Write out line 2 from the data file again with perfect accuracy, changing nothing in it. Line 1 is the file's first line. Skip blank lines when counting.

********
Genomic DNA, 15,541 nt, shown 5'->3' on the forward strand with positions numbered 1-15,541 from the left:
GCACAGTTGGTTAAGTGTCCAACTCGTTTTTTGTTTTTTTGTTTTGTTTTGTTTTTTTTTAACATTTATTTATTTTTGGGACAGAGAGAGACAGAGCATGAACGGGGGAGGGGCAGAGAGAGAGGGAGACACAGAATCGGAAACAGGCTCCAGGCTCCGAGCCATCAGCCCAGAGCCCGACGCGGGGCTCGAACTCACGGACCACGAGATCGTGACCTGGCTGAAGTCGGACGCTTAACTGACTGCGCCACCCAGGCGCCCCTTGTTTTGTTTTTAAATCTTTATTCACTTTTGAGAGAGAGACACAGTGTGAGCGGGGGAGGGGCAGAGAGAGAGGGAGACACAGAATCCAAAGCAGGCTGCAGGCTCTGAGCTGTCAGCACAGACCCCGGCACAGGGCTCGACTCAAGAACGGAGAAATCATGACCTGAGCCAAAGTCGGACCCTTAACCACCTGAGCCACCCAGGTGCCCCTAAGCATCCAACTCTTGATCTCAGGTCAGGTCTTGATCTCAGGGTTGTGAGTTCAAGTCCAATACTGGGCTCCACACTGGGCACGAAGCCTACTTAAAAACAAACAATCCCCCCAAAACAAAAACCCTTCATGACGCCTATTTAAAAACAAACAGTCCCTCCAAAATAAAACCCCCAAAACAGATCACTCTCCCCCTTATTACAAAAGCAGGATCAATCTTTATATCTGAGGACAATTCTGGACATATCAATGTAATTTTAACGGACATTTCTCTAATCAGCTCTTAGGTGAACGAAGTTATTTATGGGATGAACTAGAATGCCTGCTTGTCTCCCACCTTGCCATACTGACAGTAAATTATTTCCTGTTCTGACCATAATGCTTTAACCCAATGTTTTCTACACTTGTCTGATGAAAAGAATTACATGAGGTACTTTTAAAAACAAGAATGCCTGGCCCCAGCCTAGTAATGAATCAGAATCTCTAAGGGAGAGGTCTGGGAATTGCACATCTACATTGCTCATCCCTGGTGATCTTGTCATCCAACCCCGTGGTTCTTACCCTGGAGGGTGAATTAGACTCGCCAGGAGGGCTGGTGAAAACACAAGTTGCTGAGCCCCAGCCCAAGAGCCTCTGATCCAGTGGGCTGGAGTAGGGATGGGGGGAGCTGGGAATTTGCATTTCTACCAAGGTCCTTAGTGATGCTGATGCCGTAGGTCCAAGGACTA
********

GCACAGTTGGTTAAGTGTCCAACTCGTTTTTTGTTTTTTTGTTTTGTTTTGTTTTTTTTTAACATTTATTTATTTTTGGGACAGAGAGAGACAGAGCATGAACGGGGGAGGGGCAGAGAGAGAGGGAGACACAGAATCGGAAACAGGCTCCAGGCTCCGAGCCATCAGCCCAGAGCCCGACGCGGGGCTCGAACTCACGGACCACGAGATCGTGACCTGGCTGAAGTCGGACGCTTAACTGACTGCGCCACCCAGGCGCCCCTTGTTTTGTTTTTAAATCTTTATTCACTTTTGAGAGAGAGACACAGTGTGAGCGGGGGAGGGGCAGAGAGAGAGGGAGACACAGAATCCAAAGCAGGCTGCAGGCTCTGAGCTGTCAGCACAGACCCCGGCACAGGGCTCGACTCAAGAACGGAGAAATCATGACCTGAGCCAAAGTCGGACCCTTAACCACCTGAGCCACCCAGGTGCCCCTAAGCATCCAACTCTTGATCTCAGGTCAGGTCTTGATCTCAGGGTTGTGAGTTCAAGTCCAATACTGGGCTCCACACTGGGCACGAAGCCTACTTAAAAACAAACAATCCCCCCAAAACAAAAACCCTTCATGACGCCTATTTAAAAACAAACAGTCCCTCCAAAATAAAACCCCCAAAACAGATCACTCTCCCCCTTATTACAAAAGCAGGATCAATCTTTATATCTGAGGACAATTCTGGACATATCAATGTAATTTTAACGGACATTTCTCTAATCAGCTCTTAGGTGAACGAAGTTATTTATGGGATGAACTAGAATGCCTGCTTGTCTCCCACCTTGCCATACTGACAGTAAATTATTTCCTGTTCTGACCATAATGCTTTAACCCAATGTTTTCTACACTTGTCTGATGAAAAGAATTACATGAGGTACTTTTAAAAACAAGAATGCCTGGCCCCAGCCTAGTAATGAATCAGAATCTCTAAGGGAGAGGTCTGGGAATTGCACATCTACATTGCTCATCCCTGGTGATCTTGTCATCCAACCCCGTGGTTCTTACCCTGGAGGGTGAATTAGACTCGCCAGGAGGGCTGGTGAAAACACAAGTTGCTGAGCCCCAGCCCAAGAGCCTCTGATCCAGTGGGCTGGAGTAGGGATGGGGGGAGCTGGGAATTTGCATTTCTACCAAGGTCCTTAGTGATGCTGATGCCGTAGGTCCAAGGACTA